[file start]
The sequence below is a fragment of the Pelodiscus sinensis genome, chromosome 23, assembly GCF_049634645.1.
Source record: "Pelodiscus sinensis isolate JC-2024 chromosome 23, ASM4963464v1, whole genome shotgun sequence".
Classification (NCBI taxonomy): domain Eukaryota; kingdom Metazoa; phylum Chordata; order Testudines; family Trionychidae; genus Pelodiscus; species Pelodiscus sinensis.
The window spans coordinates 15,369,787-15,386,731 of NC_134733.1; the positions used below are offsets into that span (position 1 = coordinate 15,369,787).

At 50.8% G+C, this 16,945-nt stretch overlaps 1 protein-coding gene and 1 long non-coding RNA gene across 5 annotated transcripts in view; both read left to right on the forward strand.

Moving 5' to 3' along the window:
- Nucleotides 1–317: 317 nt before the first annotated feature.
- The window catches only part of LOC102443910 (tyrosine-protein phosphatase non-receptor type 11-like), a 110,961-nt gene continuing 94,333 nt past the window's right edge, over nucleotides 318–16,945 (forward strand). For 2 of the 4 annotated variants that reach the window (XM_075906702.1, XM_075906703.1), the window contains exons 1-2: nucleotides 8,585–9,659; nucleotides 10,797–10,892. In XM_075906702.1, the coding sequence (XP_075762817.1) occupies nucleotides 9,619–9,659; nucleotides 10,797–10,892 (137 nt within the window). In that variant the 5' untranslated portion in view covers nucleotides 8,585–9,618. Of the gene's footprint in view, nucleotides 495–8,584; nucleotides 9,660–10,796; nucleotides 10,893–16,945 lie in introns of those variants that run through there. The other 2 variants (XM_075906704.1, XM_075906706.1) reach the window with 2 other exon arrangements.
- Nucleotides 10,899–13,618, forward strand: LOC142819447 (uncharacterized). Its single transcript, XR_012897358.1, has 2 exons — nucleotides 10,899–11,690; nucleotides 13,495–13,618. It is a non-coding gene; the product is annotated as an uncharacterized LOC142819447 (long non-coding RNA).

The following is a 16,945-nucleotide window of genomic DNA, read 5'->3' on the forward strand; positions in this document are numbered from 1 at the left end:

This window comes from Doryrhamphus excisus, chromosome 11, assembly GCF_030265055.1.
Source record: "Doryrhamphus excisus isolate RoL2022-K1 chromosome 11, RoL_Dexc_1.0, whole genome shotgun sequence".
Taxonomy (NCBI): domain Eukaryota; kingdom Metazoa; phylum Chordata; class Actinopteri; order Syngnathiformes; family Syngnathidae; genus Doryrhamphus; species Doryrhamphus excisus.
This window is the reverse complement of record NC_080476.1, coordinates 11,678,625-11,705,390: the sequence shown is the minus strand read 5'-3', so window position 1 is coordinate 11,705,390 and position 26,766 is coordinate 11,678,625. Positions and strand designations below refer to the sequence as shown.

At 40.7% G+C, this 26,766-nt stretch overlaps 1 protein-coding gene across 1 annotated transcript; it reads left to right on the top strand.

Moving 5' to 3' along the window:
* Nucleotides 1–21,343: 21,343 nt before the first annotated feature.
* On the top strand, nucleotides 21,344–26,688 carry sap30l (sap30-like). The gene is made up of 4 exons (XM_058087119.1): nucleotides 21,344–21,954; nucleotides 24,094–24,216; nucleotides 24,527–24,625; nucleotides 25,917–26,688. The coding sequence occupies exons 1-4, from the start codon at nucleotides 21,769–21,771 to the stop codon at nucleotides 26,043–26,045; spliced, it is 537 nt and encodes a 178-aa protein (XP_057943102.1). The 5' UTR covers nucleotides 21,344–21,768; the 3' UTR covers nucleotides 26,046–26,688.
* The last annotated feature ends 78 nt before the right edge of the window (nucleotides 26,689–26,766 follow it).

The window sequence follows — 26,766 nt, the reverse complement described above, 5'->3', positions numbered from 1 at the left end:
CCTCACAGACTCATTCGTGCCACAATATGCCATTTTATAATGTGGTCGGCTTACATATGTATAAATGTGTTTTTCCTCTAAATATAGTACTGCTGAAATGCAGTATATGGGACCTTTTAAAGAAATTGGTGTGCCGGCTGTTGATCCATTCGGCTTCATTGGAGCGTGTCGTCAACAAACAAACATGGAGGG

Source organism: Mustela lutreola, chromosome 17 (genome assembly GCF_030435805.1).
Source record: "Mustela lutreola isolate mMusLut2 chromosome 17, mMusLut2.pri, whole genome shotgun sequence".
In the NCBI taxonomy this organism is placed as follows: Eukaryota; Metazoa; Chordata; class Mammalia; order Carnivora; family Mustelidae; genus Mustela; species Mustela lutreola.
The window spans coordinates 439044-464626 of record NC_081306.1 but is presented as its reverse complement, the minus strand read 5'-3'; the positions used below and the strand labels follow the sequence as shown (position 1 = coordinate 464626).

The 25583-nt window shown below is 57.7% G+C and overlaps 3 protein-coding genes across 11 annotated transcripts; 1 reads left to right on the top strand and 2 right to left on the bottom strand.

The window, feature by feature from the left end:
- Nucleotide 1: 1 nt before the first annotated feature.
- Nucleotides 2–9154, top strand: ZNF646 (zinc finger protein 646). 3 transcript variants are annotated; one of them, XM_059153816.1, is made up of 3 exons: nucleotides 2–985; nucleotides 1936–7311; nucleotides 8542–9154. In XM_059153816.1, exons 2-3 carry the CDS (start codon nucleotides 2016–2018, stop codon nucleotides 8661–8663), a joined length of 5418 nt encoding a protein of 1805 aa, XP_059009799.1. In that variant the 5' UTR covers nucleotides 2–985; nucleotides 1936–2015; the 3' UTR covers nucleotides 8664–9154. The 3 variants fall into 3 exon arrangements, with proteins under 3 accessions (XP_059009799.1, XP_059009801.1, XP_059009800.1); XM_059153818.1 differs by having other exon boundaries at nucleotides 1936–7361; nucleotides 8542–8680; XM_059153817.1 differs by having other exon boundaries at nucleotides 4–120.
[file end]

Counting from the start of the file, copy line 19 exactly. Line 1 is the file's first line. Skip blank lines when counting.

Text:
* The last annotated feature ends 78 nt before the right edge of the window (nucleotides 26,689–26,766 follow it).